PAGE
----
Tag Archives: fight for $15

Turning the Tables: Short and Sweet

Bourgeois anti-Communism knows no bounds when it comes to unreliable, irrational and unfounded criticism. Anti-communists will jump onto anything they can find that makes communism out to be monstrous and bloodthirsty. I’ve written before about their use of “yellow media” and even Nazi propaganda. But that isn’t the only ridiculous source they have utilized. Recently, Snopes had to debunk an article from the fucking Onion about Cuba because anti-communists were leaping onto it as if it was true. It occasionally gets so bad that even bourgeois outlets like The Guardian have had to admit that most coverage of North Korea is bogus, as, time and again, those people reported to have been executed in the DPRK have shown up alive and well on television, and defectors are often offered higher pay for scarier stories. The same is true for the coverage of the socialist states of the past as well.

What most of this proves, also, is that socialist or perceived socialist states are held up to standards that the bourgeois intellectuals never set for their favored capitalist states. It is well known that the US has one of the highest incarceration rates in the world, higher than the USSR ever had, and yet we are told to think of the Soviet Union as some bloated police state and the US as some bastion of freedom. Bourgeois historians often cite suicide rates as proof of “state oppression,” but only when it can be applied to socialist or “unfavorable” states. Suicide in capitalist countries are just “isolated incidents” of sadness, having nothing to do with the system as a whole, except when that system isn’t to the bourgeoisie’s liking. For bourgeois anti-communists, socialism must work absolutely perfectly in order to be considered anything other than barbaric, but capitalism’s crimes and inefficiencies are just quirks that are part of the beautiful unpredictability of the free market, or whatever.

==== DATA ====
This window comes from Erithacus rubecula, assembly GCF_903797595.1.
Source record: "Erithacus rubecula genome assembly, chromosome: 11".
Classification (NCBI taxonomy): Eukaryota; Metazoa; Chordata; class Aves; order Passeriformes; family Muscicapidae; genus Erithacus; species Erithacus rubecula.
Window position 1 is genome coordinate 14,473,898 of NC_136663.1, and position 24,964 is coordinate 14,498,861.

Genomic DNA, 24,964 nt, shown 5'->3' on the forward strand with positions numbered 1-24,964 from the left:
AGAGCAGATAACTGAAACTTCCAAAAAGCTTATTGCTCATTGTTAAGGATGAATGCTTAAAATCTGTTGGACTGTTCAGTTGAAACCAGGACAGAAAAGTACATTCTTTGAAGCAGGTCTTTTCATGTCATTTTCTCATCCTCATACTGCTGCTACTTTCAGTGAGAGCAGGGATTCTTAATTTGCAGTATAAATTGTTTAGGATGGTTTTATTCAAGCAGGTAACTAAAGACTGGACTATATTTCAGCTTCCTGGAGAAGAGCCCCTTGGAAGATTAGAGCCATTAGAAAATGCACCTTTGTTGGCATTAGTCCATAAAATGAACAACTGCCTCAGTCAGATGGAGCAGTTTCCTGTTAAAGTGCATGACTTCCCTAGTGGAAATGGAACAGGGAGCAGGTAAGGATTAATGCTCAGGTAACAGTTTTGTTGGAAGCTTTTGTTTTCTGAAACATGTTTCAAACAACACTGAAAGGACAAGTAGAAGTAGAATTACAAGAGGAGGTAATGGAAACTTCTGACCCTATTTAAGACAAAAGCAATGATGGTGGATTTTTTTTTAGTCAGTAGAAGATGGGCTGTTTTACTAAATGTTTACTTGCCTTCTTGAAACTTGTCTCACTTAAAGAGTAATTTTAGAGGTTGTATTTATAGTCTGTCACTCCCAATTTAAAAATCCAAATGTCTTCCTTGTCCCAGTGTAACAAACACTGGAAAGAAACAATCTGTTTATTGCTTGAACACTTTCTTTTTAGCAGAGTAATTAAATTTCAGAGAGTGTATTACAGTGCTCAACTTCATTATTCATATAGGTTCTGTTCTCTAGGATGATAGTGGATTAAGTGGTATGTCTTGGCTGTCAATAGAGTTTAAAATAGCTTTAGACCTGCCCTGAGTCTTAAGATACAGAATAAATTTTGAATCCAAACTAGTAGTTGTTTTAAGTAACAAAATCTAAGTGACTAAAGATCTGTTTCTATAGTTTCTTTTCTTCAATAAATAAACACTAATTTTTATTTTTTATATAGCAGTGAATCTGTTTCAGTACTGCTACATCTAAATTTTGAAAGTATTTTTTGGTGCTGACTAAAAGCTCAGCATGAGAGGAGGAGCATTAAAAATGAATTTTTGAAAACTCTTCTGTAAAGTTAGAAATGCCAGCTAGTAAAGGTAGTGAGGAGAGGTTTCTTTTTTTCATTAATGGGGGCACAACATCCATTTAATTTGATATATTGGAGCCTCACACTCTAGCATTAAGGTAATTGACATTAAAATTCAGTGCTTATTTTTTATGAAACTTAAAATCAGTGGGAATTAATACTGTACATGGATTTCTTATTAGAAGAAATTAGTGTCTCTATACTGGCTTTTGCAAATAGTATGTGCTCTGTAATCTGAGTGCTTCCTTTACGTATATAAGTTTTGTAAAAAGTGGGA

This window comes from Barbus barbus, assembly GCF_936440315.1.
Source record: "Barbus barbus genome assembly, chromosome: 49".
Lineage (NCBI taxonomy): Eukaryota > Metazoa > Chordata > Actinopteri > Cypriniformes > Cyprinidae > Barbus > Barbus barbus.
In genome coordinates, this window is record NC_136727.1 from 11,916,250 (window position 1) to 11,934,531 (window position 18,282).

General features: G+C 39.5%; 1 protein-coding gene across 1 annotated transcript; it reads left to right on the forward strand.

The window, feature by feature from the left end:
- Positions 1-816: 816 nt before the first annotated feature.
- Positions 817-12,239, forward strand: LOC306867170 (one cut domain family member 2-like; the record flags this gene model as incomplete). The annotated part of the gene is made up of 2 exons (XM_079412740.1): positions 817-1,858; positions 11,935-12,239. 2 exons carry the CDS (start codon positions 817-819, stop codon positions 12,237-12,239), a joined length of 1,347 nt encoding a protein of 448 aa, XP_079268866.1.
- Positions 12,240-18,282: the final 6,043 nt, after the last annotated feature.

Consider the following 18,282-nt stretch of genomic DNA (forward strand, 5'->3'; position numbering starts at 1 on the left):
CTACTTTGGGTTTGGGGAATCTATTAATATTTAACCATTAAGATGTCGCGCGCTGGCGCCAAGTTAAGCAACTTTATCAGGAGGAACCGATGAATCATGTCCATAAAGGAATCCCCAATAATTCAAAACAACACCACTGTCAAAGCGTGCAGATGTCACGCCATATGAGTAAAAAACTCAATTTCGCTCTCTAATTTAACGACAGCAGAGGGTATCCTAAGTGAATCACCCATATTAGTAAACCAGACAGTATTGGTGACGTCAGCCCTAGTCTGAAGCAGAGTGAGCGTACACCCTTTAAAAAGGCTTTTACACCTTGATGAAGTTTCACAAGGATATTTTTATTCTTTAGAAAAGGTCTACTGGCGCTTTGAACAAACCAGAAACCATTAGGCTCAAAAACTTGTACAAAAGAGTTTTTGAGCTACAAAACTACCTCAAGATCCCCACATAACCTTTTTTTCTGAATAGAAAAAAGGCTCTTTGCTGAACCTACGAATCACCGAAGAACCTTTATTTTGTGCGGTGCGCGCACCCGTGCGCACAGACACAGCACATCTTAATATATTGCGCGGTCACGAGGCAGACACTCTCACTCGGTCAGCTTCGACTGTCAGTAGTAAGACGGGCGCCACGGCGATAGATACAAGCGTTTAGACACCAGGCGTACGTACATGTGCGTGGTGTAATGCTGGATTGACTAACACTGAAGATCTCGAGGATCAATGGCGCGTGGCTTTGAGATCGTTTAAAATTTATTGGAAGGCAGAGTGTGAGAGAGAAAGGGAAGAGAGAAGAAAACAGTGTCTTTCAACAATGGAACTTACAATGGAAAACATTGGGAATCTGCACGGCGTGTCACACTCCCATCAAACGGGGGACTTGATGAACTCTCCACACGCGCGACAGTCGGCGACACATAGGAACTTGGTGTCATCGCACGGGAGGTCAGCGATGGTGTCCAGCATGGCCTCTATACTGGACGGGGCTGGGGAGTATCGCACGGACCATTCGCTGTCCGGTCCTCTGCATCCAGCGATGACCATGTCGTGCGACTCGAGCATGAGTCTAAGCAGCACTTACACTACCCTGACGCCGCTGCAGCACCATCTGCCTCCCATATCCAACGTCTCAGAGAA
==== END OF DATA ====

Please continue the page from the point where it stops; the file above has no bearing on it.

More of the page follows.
Not only is socialism held to higher standards than capitalism in large-scale matters, but also, and most annoyingly, in anecdotal commentary. “It works on paper, but…”, “It goes against human nature,” “It discourages innovation.” If I were to point out how it raised the standards of living for the vast majority of people living under socialism, I am told it is inefficient. If I point out how socialism effectively industrialized backwater nations faster than capitalism ever has, proving its efficiency, I am told that it did so at the expense of the people’s well-being. Do you see the contradiction there?

All of this becomes even more clear when the workers in capitalist countries start fighting for their class interests. Every time there is a spike in the Fight for $15 movement, the anti-workerists start spouting off reasons why raising the minimum wage wouldn’t work, and in doing so they mistakenly provide support for socialism by proving that their precious system of exploitation doesn’t work, either in treatment of the people or economically. If a system is to be judged by how it provides for the people or in economic efficiency, the right-wingers’ are basically admitting that capitalism does neither very well.

Let’s take a minute to turn the tables on the various arguments that Rightists use in their opposition to workers’ rights, and put it up to the same standards against which they judge socialism. (Note: I am not trying to imply that the following is anything more than anecdotal. These are not legitimate or useful arguments when I use them, but they aren’t legitimate or useful when anti-communists use them either, which is my whole point.)

Rightist: “If workers are paid more, prices would sky-rocket.”
Response: Then capitalism isn’t efficient enough to care for the people–which is the whole point of every -ism.

Rightist: “If employers are forced to pay their workers higher wages, they will just cut jobs.”
Response: Then capitalism must only work on paper.

Rightist: “Fast food jobs are supposed to be temporary, but too many people are using them as full-time jobs.”
Response: Then capitalism must go against human nature.

Rightist: “No one has any work ethic anymore, they’re all lazy.”
Response: Same as above.

Rightist: “If workers have to be paid more, more jobs will just become automated.”
Response: Then. Capitalism. Doesn’t. Work.